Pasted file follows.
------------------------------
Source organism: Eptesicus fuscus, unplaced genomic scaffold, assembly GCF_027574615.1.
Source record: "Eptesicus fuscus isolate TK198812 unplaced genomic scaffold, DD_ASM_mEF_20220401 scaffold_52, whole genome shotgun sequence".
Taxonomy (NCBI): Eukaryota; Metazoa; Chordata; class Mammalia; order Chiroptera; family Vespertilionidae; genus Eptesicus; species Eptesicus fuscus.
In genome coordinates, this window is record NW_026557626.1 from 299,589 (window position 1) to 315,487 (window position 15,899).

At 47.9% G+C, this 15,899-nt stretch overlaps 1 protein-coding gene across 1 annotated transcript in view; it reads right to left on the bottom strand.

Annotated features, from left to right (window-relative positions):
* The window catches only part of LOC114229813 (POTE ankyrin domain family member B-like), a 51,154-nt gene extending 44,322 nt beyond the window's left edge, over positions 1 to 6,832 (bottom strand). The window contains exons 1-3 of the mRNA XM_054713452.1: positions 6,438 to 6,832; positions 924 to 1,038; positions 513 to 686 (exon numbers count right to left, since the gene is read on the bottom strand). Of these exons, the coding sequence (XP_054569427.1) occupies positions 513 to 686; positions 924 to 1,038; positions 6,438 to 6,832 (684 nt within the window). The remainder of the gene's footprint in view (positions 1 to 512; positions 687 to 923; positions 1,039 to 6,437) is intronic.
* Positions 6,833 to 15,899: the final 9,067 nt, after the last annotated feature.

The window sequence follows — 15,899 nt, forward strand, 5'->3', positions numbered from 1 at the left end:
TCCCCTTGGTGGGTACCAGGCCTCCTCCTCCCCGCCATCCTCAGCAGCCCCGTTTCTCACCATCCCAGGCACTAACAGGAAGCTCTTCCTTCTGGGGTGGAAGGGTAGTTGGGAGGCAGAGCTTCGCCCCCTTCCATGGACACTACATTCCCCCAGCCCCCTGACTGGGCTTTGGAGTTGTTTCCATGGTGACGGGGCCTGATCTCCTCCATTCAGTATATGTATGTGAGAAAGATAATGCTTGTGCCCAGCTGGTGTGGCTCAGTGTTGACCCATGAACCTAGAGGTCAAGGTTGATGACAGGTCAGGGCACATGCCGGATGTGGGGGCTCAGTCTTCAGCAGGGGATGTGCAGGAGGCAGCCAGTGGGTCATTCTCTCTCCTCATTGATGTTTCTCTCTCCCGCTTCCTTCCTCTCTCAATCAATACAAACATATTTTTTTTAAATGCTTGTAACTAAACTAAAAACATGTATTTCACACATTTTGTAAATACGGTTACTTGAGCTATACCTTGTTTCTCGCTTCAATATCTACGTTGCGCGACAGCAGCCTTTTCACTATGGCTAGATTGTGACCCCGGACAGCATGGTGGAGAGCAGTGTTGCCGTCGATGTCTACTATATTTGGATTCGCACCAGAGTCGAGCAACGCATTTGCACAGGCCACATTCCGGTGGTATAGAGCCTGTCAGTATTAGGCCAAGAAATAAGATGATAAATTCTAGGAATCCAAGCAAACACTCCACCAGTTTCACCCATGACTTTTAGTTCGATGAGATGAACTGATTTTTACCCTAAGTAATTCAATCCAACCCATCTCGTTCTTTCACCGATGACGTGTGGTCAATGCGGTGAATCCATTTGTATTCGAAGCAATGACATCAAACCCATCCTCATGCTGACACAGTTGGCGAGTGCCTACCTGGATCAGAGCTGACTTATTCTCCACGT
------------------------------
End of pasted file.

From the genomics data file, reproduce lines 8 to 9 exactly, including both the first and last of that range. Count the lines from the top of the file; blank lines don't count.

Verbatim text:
* Positions 6,833 to 15,899: the final 9,067 nt, after the last annotated feature.

The window sequence follows — 15,899 nt, forward strand, 5'->3', positions numbered from 1 at the left end: